Event report - IFS and first steps on industrial IoT path

Profile picture for user brianssommer By Brian Sommer November 13, 2016
Summary:
IFS recent customer conference showcased a company that its long on technology but thankfully short on hubris. In this first report, I look at the broad sweep of change IFS is seeing.

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Scandinavian ERP software vendor IFS (Industrial and Financial Systems) recently held its user and partner conference in Gothenburg, Sweden. The general mood of management, customers, partners and its private equity investor was positive. I estimate that 1,200 or so people attended this event of which a record 240 were partners.

Background

IFS is an ERP vendor with a focus on several asset intensive or service focused verticals such as aerospace & defense, oil & gas and automotive. Clients include firms such as SAAB Technology, NEC and SKANKSA. The company’s roots are in Sweden but it makes a significant number of its sales in the United States and Western Europe – particularly to mid-market firms. Its ERP suite covers many of the financial, supply chain and production modules needed for discrete and process manufacturing. IFS also possess enterprise asset management (EAM), project management and supply chain management functionality.

I am aware of them being considered in software selections of asset-intensive firms in the United States. Competitors to IFS would include Infor, Plex, Rootstock, Oracle/JD Edwards and numerous Microsoft partner solutions built around the Dynamics product lines.

Much of the solution is organically grown. One major component, the EOI toolset discussed in the third part of this series, was acquired from VisionWaves in July, 2015. This acquisition brings visualization, process and value chain visibility to the IFS suite. The current IFS product suite can be acquired on-premises or via a hosted managed services.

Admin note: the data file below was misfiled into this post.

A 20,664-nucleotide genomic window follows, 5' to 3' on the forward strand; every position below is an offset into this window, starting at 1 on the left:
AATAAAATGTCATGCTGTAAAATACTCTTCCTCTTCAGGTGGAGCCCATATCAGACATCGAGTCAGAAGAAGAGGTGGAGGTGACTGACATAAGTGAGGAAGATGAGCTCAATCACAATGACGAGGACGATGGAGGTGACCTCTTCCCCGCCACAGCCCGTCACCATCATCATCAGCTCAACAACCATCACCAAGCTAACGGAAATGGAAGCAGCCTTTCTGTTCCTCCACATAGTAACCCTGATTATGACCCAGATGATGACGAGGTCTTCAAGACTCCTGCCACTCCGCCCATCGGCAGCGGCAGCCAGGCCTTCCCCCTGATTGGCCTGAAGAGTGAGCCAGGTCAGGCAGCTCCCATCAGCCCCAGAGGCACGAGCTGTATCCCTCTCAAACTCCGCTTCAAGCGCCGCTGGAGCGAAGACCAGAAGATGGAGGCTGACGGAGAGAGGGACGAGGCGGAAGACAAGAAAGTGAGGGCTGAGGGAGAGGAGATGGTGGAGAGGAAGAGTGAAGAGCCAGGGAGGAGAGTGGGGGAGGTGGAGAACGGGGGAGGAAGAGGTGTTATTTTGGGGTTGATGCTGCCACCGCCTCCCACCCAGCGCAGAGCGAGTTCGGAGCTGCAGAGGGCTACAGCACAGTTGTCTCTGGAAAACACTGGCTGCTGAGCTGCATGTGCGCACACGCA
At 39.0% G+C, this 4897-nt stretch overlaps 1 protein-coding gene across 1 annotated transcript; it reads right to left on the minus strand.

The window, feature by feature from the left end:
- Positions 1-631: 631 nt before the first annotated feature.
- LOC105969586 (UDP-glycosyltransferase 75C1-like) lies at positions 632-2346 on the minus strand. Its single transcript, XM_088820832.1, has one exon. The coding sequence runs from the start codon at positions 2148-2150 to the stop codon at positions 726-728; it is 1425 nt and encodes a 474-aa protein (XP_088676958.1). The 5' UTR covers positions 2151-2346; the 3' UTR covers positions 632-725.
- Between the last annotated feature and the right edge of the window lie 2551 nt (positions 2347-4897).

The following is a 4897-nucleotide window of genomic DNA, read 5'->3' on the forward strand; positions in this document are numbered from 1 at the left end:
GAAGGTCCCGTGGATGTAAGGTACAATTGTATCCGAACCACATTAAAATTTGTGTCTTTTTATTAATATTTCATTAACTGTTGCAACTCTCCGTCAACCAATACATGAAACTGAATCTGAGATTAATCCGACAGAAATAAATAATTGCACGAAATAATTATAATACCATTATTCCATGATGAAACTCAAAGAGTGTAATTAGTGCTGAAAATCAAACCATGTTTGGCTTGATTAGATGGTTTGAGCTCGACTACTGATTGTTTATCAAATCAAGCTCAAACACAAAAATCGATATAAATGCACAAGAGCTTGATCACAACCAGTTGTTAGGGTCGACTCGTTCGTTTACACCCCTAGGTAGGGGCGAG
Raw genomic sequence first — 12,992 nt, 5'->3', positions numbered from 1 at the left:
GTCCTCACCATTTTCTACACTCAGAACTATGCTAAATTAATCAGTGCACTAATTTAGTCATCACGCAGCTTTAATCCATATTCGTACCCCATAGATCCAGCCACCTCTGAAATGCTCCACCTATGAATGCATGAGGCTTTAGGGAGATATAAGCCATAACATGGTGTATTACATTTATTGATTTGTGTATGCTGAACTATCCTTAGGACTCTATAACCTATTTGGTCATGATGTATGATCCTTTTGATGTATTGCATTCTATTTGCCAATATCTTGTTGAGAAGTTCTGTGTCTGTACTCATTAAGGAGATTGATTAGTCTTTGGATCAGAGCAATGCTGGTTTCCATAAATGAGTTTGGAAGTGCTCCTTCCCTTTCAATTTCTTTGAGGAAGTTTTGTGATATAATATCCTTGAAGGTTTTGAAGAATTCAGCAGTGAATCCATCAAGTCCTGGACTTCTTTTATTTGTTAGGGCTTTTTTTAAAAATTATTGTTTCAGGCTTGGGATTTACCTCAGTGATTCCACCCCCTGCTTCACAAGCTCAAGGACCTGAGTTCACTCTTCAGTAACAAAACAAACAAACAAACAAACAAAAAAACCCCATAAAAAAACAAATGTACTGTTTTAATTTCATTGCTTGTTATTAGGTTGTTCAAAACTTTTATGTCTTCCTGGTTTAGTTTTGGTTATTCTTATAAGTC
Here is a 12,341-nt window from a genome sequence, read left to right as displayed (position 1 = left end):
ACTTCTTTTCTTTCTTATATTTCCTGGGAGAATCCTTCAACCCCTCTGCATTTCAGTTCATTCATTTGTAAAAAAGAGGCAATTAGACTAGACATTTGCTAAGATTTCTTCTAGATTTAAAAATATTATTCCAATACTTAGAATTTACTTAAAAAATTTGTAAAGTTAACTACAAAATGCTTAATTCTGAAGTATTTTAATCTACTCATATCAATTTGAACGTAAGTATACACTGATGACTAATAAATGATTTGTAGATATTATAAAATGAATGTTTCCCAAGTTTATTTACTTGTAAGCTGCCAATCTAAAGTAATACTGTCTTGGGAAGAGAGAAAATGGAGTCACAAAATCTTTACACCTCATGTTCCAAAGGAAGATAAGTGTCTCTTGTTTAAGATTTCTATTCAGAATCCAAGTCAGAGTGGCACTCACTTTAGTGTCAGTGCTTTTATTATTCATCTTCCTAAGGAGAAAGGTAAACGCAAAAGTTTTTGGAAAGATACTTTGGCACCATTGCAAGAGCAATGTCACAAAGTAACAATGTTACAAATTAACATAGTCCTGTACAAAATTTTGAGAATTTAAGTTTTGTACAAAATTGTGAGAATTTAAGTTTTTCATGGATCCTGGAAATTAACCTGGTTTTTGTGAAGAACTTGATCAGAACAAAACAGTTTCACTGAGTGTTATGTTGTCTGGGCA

Two application areas, the Mobile Workforce Management  and Field Service Management applications can be delivered as multi-tenant cloud offerings via Microsoft Azure. The overarching focus for the company, for now, is to continue to enhance customer productivity. To that end, a lot of discussion at the conference involved the use of sensor data to reduce unplanned machine downtime, improve worker productivity and increase revenues.

The short, short event recap

This event covered three main topics:

  • IFS wants to help manufacturers move to the digital age – more specifically they announced tools to expedite Industrial Internet of Things (IoT) initiatives.
  • IFS has materially upgraded a solution it bought last year that provides powerful integration, process management/visibility, controls and dashboards to customers.
  • IFS has connected all of the above to their most current release of its solution set: version 9.